Press release from AIDS United…
AIDS United opposes the American Health Care Act as released by House Republicans on March 6th. The American Health Care Act would, if passed, strongly affect and potentially worsen treatment and care for people living with HIV and the provision of HIV prevention services for people at risk for infection. AIDS United works toward an end to the HIV epidemic by reaching outcomes described in the National HIV/AIDS Strategy and the many state-specific efforts to curb and finally end the epidemic. These outcomes include reducing HIV incidence, increasing access to care and improving health outcomes for people living with HIV, and reducing HIV-related health disparities.
The American Health Care Act undermines these goals. The replacement of premium subsidies with refundable tax credits will hurt the ability of low income people, including people living with HIV, to afford up-front payment of health plan premiums. Under this system thousands of people will lose coverage. These people will then be subject to a 30 percent penalty in their future cost of coverage because of continuous coverage requirements. These same requirements will hurt people who lose their jobs and will also make it more difficult for people to change jobs or move across the country. The bill also places a higher cost burden on older Americans by allowing higher premium as people age. This will result in much higher costs and lower access to care for lower income people. Finally, the bill effectively repeals Medicaid expansion in under three years at the end of 2019. Such a repeal will result in a loss of health coverage for millions of Americans, including people living with HIV and other chronic conditions.
Read the full press release.
From the Advocate.com…
Last February, the Centers for Disease Control and Prevention released a report predicting that, if things don’t change, one out of every two gay or bi black men will become HIV-positive in their lifetime. This statistic has been repeated endlessly, usually in connection with reasons why HIV rates are higher among African-American men who have sex with men. To be fair, there are a wide range of factors that play a part in raising HIV risks, including poverty, drug use, childhood sexual assault, and depression.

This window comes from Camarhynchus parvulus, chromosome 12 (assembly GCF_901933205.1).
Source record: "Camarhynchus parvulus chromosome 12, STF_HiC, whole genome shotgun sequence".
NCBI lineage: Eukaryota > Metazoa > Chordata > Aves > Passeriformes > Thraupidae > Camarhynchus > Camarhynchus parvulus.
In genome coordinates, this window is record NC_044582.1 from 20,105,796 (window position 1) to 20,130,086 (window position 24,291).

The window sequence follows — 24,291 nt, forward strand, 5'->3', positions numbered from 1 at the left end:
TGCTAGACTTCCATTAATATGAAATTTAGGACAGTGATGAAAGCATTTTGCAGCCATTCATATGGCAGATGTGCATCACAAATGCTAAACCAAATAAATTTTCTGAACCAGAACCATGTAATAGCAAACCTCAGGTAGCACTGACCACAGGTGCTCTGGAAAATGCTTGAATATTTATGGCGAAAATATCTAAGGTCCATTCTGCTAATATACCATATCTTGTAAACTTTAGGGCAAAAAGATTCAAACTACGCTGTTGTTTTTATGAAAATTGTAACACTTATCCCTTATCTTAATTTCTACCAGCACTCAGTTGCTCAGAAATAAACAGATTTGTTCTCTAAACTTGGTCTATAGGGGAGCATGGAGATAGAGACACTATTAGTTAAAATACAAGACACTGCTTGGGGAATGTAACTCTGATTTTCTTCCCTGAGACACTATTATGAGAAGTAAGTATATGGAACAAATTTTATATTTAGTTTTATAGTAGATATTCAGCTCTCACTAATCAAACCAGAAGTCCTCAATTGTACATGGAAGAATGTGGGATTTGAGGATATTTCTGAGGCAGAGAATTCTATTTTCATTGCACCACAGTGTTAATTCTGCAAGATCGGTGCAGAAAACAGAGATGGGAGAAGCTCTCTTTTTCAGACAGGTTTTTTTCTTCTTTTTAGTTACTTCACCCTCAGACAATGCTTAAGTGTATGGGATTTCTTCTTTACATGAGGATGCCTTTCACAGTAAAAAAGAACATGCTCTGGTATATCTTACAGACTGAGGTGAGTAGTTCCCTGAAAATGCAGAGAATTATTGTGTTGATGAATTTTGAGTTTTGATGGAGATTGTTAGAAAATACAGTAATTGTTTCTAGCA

“We cannot separate the high infection rates among black gay men from several ills that continue to plague our society,” Greg Millet wrote for The Advocate in 2015. “Discrimination, poverty, stigma, and lack of access to health care all affect health care utilization for black gay men. As a result, a substantial proportion of black gay men remain undiagnosed, and others who are diagnosed and without the financial means to access medications will remain virally unsuppressed.”
Many of these factors also impact heterosexual black men, so what’s at the root of the disproportionate HIV rates for their queer brothers? One prevalent argument is that — because of excessive homophobia in the black community — black gay and bisexual men have low self-esteem. That lower self-esteem leads them to be more promiscuous, engage in riskier sexual behaviors, and even use drugs; which explains why HIV rates among black men who have sex with men is so high. Makes sense? Problem is, it’s also wrong.
Read the full article on Advocate.com.
WASHINGTON, D.C. – NASTAD (National Alliance of State & Territorial AIDS Directors), a leading non-partisan non-profit association that represents public health officials who administer HIV and hepatitis programs in the U.S. and around the world, published a new statement affirming that durably virally suppressed people living with HIV on antiretroviral therapy (ART) do not sexually transmit the virus. The statement accelerates NASTAD’s longstanding work to end HIV and promote policies and public health practice grounded in science.
”The science is clear that people living with HIV with a sustained undetectable viral load do not transmit the virus to others. What’s also clear is that we have the tools to end the HIV epidemic and HIV-related stigma and make new infections a thing of the past. Today, we tackle a major part of this work by raising awareness about the latest science of HIV transmission risk,” remarked NASTAD Executive Director Murray Penner.
Read the full article.
PrEP Locator is a national directory of providers of HIV Pre-Exposure Prophylaxis (PrEP) in the US. PrEP Locator seeks to provide patients access to a national, integrated service including both public and private practice providers. An open source tool, PrEP Locator data and map-based widget are easily accessible via API.